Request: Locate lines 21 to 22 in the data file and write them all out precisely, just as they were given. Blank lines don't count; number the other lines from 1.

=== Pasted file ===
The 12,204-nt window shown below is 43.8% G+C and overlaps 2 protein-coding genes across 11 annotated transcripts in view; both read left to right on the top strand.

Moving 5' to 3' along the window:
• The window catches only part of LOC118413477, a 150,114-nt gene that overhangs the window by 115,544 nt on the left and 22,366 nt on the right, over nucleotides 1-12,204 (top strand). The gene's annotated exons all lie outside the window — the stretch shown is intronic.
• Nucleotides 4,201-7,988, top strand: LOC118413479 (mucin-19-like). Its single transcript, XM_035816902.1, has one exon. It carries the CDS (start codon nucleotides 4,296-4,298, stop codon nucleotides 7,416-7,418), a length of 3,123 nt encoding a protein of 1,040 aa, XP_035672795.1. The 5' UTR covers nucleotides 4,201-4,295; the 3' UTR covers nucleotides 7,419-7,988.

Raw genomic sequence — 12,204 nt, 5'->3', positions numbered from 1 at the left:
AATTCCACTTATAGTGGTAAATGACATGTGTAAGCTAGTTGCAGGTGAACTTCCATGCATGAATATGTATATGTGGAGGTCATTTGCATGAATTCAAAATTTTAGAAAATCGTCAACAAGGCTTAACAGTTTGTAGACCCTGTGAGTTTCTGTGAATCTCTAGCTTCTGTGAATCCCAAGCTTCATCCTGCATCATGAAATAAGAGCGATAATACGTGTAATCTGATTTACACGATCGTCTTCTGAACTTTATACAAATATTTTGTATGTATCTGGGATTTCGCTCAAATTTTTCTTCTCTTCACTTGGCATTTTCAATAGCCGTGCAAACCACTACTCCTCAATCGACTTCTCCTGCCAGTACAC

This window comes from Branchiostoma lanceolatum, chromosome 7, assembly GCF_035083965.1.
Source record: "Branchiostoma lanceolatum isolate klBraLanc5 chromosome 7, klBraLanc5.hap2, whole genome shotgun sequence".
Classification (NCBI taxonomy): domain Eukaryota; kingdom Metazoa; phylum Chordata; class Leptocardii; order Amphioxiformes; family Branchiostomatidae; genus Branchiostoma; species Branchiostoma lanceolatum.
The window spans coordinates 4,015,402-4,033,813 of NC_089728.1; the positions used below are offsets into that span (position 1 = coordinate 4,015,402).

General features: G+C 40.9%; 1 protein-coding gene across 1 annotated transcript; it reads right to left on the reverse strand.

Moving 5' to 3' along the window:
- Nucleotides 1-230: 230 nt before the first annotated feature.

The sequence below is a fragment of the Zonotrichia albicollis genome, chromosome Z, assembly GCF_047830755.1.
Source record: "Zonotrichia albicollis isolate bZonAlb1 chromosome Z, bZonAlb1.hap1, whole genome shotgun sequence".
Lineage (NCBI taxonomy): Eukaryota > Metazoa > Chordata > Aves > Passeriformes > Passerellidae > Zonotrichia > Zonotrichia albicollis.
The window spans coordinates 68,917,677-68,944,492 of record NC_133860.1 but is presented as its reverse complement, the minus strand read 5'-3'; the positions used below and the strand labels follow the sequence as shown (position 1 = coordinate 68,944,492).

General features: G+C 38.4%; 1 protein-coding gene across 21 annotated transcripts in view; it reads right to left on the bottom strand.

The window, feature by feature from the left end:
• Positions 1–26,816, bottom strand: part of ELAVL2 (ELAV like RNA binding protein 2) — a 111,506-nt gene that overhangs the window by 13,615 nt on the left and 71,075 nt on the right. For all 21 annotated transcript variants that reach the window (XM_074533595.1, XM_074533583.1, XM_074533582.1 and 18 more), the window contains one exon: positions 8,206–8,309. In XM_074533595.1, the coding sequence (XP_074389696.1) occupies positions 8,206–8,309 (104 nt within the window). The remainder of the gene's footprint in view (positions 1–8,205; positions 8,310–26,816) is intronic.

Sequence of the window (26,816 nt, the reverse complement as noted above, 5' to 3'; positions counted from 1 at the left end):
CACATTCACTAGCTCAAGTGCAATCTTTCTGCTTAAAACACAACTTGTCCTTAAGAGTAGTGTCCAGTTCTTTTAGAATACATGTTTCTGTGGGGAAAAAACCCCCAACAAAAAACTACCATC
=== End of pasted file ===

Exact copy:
Sequence of the window (26,816 nt, the reverse complement as noted above, 5' to 3'; positions counted from 1 at the left end):
CACATTCACTAGCTCAAGTGCAATCTTTCTGCTTAAAACACAACTTGTCCTTAAGAGTAGTGTCCAGTTCTTTTAGAATACATGTTTCTGTGGGGAAAAAACCCCCAACAAAAAACTACCATC